(Reuters) - Oxigene Inc said on Tuesday that its experimental drug Zybrestat combined with Roche's big selling cancer drug Avastin significantly slowed progression of recurrent ovarian cancer better than Avastin alone in a midstage clinical trial.
Shares of tiny Oxigene, which had been halted prior to announcement of the trial results, more than doubled in extended trading.
The drugs, which use different mechanisms to deprive tumors of blood supply and oxygen needed to grow, met the primary goal of the study by demonstrating a statistically significant increase in progression-free survival (PFS), or the time it takes before the cancer begins to worsen.
Details of the magnitude of PFS in the 107-patient Phase II study were expected to be disclosed at a future medical meeting, and patients will be followed to see if the drug combination leads to an overall survival benefit, the company said.
"This promising combination warrants further evaluation particularly given the significant need for new treatment options in relapsed ovarian cancer," Dr. Bradley Monk, lead investigator of the study, said in a statement.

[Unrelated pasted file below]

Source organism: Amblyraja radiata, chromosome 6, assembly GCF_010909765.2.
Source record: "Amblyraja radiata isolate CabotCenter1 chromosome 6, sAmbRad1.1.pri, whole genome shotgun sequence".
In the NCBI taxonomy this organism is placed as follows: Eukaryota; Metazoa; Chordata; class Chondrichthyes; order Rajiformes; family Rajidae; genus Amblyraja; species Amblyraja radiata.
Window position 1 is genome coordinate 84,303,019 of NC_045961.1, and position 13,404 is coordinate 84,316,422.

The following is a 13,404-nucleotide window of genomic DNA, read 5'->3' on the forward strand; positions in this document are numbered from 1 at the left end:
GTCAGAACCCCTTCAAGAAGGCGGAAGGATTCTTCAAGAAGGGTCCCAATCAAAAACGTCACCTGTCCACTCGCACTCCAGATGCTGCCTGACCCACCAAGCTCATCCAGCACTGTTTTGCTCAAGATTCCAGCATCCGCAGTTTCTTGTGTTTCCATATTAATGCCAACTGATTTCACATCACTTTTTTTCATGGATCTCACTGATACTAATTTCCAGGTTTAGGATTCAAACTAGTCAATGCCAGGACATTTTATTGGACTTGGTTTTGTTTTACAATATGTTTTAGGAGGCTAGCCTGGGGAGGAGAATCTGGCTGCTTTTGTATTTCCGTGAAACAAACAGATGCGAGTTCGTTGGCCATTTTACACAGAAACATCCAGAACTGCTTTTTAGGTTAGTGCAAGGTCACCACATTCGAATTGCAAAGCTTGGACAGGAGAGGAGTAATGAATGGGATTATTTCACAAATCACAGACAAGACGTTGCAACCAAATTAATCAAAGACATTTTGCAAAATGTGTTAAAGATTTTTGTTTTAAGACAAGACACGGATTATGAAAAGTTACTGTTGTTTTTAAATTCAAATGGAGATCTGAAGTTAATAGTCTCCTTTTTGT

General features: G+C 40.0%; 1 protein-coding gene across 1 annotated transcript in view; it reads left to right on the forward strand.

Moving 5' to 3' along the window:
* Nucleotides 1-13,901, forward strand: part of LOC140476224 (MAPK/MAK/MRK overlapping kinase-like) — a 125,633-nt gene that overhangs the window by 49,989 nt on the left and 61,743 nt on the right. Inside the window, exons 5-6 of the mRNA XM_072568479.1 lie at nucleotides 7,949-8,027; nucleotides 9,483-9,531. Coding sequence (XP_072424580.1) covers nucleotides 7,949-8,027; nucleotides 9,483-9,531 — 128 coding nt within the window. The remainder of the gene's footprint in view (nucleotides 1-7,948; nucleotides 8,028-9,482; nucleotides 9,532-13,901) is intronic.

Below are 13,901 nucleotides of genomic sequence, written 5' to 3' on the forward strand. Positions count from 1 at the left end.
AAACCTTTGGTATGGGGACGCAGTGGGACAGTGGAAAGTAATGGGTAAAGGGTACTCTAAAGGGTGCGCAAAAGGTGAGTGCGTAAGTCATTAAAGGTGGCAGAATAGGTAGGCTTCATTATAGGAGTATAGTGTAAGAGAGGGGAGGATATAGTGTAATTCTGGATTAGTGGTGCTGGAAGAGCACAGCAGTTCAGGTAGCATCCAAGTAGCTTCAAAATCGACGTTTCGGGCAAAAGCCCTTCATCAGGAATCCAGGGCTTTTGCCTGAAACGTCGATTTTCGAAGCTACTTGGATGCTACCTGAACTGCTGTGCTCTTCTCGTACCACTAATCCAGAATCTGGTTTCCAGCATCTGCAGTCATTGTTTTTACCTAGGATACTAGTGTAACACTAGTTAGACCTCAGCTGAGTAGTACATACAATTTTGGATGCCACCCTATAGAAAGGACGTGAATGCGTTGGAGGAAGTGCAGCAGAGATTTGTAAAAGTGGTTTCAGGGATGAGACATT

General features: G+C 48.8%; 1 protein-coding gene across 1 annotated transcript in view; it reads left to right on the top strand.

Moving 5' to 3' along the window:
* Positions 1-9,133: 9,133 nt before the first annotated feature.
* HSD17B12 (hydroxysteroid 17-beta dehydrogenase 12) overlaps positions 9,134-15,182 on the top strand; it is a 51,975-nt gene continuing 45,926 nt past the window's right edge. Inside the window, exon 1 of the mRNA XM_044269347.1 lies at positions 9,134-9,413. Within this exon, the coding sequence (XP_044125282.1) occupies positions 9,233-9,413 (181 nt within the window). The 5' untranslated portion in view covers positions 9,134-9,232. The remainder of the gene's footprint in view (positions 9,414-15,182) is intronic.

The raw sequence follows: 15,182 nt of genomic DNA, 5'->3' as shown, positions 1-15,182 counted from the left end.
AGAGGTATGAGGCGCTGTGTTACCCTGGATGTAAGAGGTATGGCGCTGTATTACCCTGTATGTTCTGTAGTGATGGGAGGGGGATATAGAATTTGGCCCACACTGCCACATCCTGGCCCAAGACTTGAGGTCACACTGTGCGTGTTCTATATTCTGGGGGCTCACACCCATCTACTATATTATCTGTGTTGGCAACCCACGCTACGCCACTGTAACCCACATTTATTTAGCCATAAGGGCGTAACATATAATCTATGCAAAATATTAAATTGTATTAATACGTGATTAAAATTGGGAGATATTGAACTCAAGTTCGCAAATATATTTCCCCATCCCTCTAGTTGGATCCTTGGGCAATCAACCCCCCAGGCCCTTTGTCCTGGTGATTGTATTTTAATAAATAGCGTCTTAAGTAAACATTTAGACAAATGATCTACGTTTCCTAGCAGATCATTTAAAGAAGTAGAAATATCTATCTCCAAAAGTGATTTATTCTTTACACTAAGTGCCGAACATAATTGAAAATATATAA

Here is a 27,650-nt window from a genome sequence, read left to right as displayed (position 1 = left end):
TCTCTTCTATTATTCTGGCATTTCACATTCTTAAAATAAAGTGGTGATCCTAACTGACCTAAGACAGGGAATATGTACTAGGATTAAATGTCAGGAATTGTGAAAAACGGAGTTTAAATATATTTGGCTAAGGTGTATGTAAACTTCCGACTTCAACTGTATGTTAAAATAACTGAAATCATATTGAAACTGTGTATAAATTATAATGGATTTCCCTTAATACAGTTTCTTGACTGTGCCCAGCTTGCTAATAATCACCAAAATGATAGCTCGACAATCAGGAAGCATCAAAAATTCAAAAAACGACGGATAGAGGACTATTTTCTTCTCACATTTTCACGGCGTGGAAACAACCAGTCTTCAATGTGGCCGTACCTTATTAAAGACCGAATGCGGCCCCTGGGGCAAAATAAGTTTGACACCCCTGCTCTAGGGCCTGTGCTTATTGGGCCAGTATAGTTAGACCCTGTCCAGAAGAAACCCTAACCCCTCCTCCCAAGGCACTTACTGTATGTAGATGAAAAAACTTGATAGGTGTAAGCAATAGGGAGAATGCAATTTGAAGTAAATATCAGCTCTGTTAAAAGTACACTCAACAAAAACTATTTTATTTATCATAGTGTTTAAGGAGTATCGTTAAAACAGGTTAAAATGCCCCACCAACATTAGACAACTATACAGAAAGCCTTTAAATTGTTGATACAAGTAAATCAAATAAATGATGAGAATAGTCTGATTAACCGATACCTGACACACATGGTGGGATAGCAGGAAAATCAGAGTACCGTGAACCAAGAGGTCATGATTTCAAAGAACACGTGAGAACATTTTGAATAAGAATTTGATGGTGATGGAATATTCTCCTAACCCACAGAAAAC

The Gynecologic Oncology Group conducted the trial under sponsorship of the Cancer Therapy Evaluation Program of the National Cancer Institute (NCI).
Avastin, a multibillion-dollar drug, is used against several kinds of cancer, including colon, lung, kidney and brain cancers. It is not approved to treat ovarian cancer in the United States, but is in other countries.
"Zybrestat is the first vascular disrupting agent to show a statistically significant progression-free survival benefit, and we are evaluating next steps to advance this combination to patients in need," Oxigene Chief Executive Peter Langecker said in a statement.
Patients taking Zybrestat had a higher incidence of high blood pressure than those who received Avastin alone, the company said. All of those patients were treated with antihypertensive medicine.
Oxigene shares jumped to $5.30 in after hours trading from a Nasdaq close at $2.42.
(Reporting by Bill Berkrot; Editing by David Gregorio)